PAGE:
“K” Line saw group revenue and profit improve in the six months ended September 30, despite the poor performance of its container business.
The Japanese shipping major reported profits of ¥20 billion (approximately US$0.2 billion), up 121 percent year-on-year, on operating revenue of ¥607 billion (about US$6.2 billion), an increase of 11 percent compared to a year earlier.
The increases were primarily attributed to gains in its bulk shipping business, where rates improved from August because of Chinese imports of iron ore and expectations of a bumper U.S. grain crop.
However, profit generated by its container ship operations fell 59 percent to ¥1.5 billion in the six months to the end of September despite operating revenue increasing 8.6 percent to ¥294.3 billion.
“K” Line reported that container earnings deteriorated from the year-ago period despite its aggressive attempts to improve operating efficiency through the deployment of newly built large energy-efficient ships, and cost-cutting measures, including slow-steaming.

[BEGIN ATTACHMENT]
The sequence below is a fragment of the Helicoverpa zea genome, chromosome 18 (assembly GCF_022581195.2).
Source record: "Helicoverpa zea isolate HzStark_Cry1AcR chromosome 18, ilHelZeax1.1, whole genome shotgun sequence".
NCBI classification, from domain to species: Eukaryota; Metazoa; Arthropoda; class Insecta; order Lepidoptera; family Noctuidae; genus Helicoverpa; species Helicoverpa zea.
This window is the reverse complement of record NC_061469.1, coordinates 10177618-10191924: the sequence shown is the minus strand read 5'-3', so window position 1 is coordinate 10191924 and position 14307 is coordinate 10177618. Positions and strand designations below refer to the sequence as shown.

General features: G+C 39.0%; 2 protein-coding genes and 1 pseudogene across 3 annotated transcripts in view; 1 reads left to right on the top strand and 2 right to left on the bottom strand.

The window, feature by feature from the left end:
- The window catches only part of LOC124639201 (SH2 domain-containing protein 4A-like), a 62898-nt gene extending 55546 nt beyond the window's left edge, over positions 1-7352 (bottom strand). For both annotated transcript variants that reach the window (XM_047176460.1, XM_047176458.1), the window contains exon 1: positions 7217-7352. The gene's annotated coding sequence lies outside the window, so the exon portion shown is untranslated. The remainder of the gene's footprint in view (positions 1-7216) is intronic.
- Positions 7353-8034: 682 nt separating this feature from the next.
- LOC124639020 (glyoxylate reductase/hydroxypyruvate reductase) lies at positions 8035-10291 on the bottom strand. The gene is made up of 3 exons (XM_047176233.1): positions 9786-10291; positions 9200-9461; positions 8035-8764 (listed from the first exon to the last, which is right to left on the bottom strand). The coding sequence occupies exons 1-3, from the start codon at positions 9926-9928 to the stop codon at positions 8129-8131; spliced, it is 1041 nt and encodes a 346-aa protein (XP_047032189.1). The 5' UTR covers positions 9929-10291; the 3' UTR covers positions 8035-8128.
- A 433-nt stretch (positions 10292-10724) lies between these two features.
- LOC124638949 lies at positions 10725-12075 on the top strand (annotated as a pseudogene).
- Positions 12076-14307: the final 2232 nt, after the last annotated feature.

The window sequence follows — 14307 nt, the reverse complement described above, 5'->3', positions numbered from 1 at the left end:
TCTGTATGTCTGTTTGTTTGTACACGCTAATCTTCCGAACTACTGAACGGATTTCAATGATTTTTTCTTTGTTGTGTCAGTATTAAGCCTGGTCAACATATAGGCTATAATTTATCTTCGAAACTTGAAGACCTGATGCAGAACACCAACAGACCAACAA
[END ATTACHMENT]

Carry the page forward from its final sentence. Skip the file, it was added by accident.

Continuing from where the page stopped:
Total containers shipped in the six-month period were 10 percent lower than a year earlier, and the line admitted efforts at rate restoration during the summer were only marginally successful because of “weak cargo movements as well as continued deliveries of newly built large size vessels.”
Loaded containers transported to North America were stable, but downsizing because of decreased demand on the Asia-Europe trade saw volumes contract 9 percent in the period.
Most surprisingly, while most carriers have seen inter-Asia and North-South trade volume gains in recent years, in the six months ending 30 September “K” Line saw its traffic on these trades contract 20 percent due to the “further streamlining of unprofitable service lines.”